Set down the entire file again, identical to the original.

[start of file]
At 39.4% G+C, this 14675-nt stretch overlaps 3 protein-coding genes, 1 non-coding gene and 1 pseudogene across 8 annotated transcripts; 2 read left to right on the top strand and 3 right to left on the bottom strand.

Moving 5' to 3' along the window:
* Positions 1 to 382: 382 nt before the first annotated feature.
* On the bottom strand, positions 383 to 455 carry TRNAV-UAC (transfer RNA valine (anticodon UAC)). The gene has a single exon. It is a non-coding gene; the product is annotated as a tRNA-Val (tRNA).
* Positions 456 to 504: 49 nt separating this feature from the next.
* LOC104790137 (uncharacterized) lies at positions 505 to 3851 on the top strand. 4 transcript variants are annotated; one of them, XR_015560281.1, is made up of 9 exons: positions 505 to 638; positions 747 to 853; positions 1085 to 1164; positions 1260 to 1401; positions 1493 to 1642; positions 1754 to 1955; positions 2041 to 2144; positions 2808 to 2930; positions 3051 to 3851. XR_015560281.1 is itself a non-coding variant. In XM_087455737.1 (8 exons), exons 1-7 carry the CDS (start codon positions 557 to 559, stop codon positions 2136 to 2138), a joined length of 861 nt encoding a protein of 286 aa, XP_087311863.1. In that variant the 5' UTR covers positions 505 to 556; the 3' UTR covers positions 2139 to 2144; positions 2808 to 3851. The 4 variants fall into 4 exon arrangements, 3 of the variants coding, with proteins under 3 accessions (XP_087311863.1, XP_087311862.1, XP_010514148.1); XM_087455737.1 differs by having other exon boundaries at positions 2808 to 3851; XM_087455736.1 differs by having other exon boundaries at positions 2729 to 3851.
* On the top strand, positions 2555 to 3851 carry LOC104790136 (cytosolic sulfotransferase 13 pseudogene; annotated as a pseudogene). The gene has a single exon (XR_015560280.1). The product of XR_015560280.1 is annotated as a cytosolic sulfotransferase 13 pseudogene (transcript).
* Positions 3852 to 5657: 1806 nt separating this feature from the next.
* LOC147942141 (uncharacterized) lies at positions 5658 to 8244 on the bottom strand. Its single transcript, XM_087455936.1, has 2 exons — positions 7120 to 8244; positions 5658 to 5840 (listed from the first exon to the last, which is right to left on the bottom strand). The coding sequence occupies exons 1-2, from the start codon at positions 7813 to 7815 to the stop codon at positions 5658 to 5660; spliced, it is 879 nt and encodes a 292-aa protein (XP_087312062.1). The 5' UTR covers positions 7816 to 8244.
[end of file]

At 39.4% G+C, this 14675-nt stretch overlaps 3 protein-coding genes, 1 non-coding gene and 1 pseudogene across 8 annotated transcripts; 2 read left to right on the top strand and 3 right to left on the bottom strand.

Moving 5' to 3' along the window:
* Positions 1 to 382: 382 nt before the first annotated feature.
* On the bottom strand, positions 383 to 455 carry TRNAV-UAC (transfer RNA valine (anticodon UAC)). The gene has a single exon. It is a non-coding gene; the product is annotated as a tRNA-Val (tRNA).
* Positions 456 to 504: 49 nt separating this feature from the next.
* LOC104790137 (uncharacterized) lies at positions 505 to 3851 on the top strand. 4 transcript variants are annotated; one of them, XR_015560281.1, is made up of 9 exons: positions 505 to 638; positions 747 to 853; positions 1085 to 1164; positions 1260 to 1401; positions 1493 to 1642; positions 1754 to 1955; positions 2041 to 2144; positions 2808 to 2930; positions 3051 to 3851. XR_015560281.1 is itself a non-coding variant. In XM_087455737.1 (8 exons), exons 1-7 carry the CDS (start codon positions 557 to 559, stop codon positions 2136 to 2138), a joined length of 861 nt encoding a protein of 286 aa, XP_087311863.1. In that variant the 5' UTR covers positions 505 to 556; the 3' UTR covers positions 2139 to 2144; positions 2808 to 3851. The 4 variants fall into 4 exon arrangements, 3 of the variants coding, with proteins under 3 accessions (XP_087311863.1, XP_087311862.1, XP_010514148.1); XM_087455737.1 differs by having other exon boundaries at positions 2808 to 3851; XM_087455736.1 differs by having other exon boundaries at positions 2729 to 3851.
* On the top strand, positions 2555 to 3851 carry LOC104790136 (cytosolic sulfotransferase 13 pseudogene; annotated as a pseudogene). The gene has a single exon (XR_015560280.1). The product of XR_015560280.1 is annotated as a cytosolic sulfotransferase 13 pseudogene (transcript).
* Positions 3852 to 5657: 1806 nt separating this feature from the next.
* LOC147942141 (uncharacterized) lies at positions 5658 to 8244 on the bottom strand. Its single transcript, XM_087455936.1, has 2 exons — positions 7120 to 8244; positions 5658 to 5840 (listed from the first exon to the last, which is right to left on the bottom strand). The coding sequence occupies exons 1-2, from the start codon at positions 7813 to 7815 to the stop codon at positions 5658 to 5660; spliced, it is 879 nt and encodes a 292-aa protein (XP_087312062.1). The 5' UTR covers positions 7816 to 8244.